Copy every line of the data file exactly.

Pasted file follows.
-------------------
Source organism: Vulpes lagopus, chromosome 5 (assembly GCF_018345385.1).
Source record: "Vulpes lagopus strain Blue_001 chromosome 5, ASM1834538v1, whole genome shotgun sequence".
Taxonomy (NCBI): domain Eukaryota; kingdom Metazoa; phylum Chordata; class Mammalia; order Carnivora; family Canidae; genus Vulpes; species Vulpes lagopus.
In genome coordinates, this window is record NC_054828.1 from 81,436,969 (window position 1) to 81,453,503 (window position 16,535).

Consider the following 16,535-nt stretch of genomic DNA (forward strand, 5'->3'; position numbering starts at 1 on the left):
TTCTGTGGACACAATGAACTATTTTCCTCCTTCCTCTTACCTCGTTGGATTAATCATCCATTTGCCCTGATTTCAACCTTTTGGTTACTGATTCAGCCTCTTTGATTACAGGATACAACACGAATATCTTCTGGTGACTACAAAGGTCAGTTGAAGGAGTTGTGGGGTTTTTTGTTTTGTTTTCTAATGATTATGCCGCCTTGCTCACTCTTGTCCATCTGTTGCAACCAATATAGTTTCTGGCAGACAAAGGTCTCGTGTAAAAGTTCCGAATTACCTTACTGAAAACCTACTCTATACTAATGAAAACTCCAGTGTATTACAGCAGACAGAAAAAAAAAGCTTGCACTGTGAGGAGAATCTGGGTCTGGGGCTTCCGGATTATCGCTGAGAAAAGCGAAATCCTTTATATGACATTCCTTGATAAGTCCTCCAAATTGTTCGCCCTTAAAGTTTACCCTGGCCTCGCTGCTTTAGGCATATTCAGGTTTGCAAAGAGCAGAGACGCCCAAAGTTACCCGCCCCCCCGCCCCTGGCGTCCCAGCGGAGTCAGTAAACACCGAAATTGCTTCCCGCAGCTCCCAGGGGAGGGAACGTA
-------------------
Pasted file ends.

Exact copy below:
Source organism: Vulpes lagopus, chromosome 5 (assembly GCF_018345385.1).
Source record: "Vulpes lagopus strain Blue_001 chromosome 5, ASM1834538v1, whole genome shotgun sequence".
Taxonomy (NCBI): domain Eukaryota; kingdom Metazoa; phylum Chordata; class Mammalia; order Carnivora; family Canidae; genus Vulpes; species Vulpes lagopus.
In genome coordinates, this window is record NC_054828.1 from 81,436,969 (window position 1) to 81,453,503 (window position 16,535).

Consider the following 16,535-nt stretch of genomic DNA (forward strand, 5'->3'; position numbering starts at 1 on the left):
TTCTGTGGACACAATGAACTATTTTCCTCCTTCCTCTTACCTCGTTGGATTAATCATCCATTTGCCCTGATTTCAACCTTTTGGTTACTGATTCAGCCTCTTTGATTACAGGATACAACACGAATATCTTCTGGTGACTACAAAGGTCAGTTGAAGGAGTTGTGGGGTTTTTTGTTTTGTTTTCTAATGATTATGCCGCCTTGCTCACTCTTGTCCATCTGTTGCAACCAATATAGTTTCTGGCAGACAAAGGTCTCGTGTAAAAGTTCCGAATTACCTTACTGAAAACCTACTCTATACTAATGAAAACTCCAGTGTATTACAGCAGACAGAAAAAAAAAGCTTGCACTGTGAGGAGAATCTGGGTCTGGGGCTTCCGGATTATCGCTGAGAAAAGCGAAATCCTTTATATGACATTCCTTGATAAGTCCTCCAAATTGTTCGCCCTTAAAGTTTACCCTGGCCTCGCTGCTTTAGGCATATTCAGGTTTGCAAAGAGCAGAGACGCCCAAAGTTACCCGCCCCCCCGCCCCTGGCGTCCCAGCGGAGTCAGTAAACACCGAAATTGCTTCCCGCAGCTCCCAGGGGAGGGAACGTA